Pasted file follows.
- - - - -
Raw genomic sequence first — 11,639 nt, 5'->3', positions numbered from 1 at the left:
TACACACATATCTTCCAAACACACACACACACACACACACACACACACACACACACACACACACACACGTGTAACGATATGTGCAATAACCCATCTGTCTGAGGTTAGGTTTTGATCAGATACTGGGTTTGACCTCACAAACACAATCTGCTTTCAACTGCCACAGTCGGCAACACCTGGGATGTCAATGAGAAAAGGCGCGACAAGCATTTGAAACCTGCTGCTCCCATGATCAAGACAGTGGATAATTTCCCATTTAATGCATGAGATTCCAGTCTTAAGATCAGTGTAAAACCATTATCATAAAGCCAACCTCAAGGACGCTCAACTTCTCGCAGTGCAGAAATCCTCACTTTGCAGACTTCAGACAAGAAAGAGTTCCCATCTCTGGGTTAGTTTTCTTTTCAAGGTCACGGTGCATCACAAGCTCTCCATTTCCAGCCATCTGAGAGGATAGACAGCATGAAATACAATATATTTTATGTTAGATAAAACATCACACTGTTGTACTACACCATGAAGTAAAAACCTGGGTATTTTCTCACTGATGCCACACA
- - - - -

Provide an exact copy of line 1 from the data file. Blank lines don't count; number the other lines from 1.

Raw genomic sequence first — 11,639 nt, 5'->3', positions numbered from 1 at the left: